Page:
House Judiciary Committee Chairman Jerrold Nadler on Tuesday called to cut Attorney General Bill Barr’s budget, citing what his office called “continued defiance of Congress and improper politicization” of the Justice Department.
Nadler, D-N.Y., said the Judiciary Committee would “take steps to protect the integrity” of the DOJ, including introducing legislation that would slash the budget of Barr’s “personal office at DOJ by $50 million.”
Nadler said the committee would soon hear testimony from DOJ whistleblowers and former DOJ officials, who he said “are prepared to describe specific incidents of misconduct, as well as the unprecedented politicization” of the DOJ under President Trump and Barr.
Nadler also said he and Democrats on the committee would file an amicus brief in the case against former National Security Adviser Michael Flynn, which Justice Department officials moved to drop last month.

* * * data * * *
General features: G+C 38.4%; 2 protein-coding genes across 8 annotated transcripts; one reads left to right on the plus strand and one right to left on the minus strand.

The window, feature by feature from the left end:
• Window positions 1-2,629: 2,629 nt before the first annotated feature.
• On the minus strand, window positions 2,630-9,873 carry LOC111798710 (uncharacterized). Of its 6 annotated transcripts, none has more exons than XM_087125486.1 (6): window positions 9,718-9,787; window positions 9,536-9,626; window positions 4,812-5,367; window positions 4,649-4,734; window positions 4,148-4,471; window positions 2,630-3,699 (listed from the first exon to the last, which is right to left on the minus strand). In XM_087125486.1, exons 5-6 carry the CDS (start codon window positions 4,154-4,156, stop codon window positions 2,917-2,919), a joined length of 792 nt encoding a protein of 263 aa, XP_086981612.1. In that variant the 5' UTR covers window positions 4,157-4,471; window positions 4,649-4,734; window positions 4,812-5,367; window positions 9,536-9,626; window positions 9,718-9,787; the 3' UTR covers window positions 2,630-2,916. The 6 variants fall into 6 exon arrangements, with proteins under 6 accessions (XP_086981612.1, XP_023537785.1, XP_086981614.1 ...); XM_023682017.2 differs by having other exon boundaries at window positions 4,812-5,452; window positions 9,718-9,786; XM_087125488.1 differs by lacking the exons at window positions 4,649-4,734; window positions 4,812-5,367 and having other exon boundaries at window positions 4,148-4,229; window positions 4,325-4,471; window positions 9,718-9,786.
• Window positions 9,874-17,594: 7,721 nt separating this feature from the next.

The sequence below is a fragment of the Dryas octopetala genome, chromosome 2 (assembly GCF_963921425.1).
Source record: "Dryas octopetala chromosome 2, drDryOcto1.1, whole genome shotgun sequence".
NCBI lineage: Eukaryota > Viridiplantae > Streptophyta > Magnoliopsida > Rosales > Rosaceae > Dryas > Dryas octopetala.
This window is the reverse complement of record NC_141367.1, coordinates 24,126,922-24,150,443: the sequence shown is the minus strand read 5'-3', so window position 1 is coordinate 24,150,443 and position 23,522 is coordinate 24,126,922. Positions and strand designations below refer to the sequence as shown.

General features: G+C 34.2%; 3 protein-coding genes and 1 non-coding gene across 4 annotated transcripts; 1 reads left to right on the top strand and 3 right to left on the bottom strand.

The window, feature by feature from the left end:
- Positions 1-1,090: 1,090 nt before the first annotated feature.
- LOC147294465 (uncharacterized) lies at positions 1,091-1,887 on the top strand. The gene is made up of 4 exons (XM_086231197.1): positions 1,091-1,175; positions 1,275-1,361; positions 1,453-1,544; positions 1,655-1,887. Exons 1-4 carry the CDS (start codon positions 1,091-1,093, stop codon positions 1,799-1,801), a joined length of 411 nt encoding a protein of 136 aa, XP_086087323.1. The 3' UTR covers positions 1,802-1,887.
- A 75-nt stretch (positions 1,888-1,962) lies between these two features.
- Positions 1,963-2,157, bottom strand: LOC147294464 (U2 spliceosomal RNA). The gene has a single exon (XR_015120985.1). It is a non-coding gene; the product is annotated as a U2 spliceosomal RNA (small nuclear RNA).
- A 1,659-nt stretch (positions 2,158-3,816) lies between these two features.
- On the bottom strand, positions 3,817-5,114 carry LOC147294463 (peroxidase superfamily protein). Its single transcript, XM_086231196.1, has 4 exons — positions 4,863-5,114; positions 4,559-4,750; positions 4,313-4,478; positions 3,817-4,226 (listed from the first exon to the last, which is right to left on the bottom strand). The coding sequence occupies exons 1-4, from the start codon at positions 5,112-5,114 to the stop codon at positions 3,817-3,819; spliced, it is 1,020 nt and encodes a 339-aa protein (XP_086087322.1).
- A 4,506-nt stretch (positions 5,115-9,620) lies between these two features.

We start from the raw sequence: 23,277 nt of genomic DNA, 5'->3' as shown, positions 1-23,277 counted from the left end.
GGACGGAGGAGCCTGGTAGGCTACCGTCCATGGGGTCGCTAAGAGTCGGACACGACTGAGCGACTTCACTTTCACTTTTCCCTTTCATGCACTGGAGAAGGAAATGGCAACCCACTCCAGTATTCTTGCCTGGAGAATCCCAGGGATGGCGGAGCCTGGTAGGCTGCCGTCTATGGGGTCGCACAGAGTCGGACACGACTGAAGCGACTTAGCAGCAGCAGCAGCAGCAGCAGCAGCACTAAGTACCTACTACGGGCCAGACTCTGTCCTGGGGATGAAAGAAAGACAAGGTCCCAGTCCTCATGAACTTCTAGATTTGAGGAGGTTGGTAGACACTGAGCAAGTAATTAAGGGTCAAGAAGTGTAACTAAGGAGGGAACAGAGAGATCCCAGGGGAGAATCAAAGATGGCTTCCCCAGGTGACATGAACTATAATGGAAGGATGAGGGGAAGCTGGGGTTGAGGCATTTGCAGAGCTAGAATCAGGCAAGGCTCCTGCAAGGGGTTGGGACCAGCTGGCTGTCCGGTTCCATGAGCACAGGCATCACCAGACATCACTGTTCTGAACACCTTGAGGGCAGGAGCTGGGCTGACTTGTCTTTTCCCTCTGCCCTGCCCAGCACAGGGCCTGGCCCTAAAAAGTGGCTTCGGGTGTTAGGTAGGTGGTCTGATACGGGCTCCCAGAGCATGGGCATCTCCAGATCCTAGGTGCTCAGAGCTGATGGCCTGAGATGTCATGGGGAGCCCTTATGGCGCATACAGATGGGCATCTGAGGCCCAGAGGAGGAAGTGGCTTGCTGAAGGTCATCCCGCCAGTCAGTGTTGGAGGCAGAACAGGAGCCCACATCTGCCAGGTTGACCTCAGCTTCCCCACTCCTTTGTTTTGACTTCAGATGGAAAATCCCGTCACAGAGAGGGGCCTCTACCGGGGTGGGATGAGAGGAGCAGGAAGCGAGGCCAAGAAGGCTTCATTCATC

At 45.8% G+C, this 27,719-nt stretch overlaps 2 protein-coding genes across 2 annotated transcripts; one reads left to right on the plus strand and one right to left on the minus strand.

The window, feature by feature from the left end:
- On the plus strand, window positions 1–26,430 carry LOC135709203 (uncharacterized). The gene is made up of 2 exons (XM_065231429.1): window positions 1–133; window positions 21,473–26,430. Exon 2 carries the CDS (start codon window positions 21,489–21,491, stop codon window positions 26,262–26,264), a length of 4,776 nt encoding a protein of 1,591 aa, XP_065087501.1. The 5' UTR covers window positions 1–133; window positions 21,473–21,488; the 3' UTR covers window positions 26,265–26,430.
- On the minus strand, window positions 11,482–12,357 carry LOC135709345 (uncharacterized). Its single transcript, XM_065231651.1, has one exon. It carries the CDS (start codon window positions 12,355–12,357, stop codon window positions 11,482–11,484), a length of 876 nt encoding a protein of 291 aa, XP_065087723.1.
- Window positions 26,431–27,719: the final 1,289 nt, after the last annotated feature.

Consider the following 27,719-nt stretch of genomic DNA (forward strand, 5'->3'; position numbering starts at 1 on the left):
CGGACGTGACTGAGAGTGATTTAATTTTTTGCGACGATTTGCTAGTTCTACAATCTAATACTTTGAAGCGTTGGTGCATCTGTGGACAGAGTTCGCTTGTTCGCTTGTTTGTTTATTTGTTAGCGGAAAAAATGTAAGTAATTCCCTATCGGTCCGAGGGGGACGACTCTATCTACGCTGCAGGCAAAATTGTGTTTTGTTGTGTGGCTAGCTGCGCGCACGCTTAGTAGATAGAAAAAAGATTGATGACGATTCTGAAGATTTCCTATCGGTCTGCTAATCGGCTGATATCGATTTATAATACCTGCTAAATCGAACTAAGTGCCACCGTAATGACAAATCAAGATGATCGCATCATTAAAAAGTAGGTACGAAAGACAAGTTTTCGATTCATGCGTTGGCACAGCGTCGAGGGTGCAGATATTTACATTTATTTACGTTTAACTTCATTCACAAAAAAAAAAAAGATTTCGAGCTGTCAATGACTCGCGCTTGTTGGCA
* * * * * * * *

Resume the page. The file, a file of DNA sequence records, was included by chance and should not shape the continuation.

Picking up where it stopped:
“The Attorney General’s behavior is unacceptable,” Nadler said Tuesday. “He continues to undermine his career staff in a flailing effort to erase the findings of the Mueller investigation.”
Nadler went on to claim that Barr “refuses to answer questions” about the DOJ’s actions related to coronavirus, and claimed that he “has shown contempt for Congress.”
“I am not going to spend months litigating a subpoena with an Attorney General who has already spent years resisting the courts and legitimate congressional oversight—but neither will we stand by and allow Mr. Barr to continue to corrupt the Department,” Nadler said in a statement. “We do not take these actions lightly or with any sense of joy.”
Nadler’s announcement Tuesday is just his latest swipe at Barr, amid a series of actions taken by the Justice Department.
Last month, the Justice Department moved to drop the case against Flynn, which Nadler called “outrageous.” He demanded an inspector general investigation.
Flynn pleaded guilty in December 2017 to a single count of lying to investigators. Since that charge, Flynn has fought to withdraw his plea.
The Justice Department last month moved to drop the prosecution entirely, maintaining that the FBI’s interview was “conducted without any legitimate investigative basis.”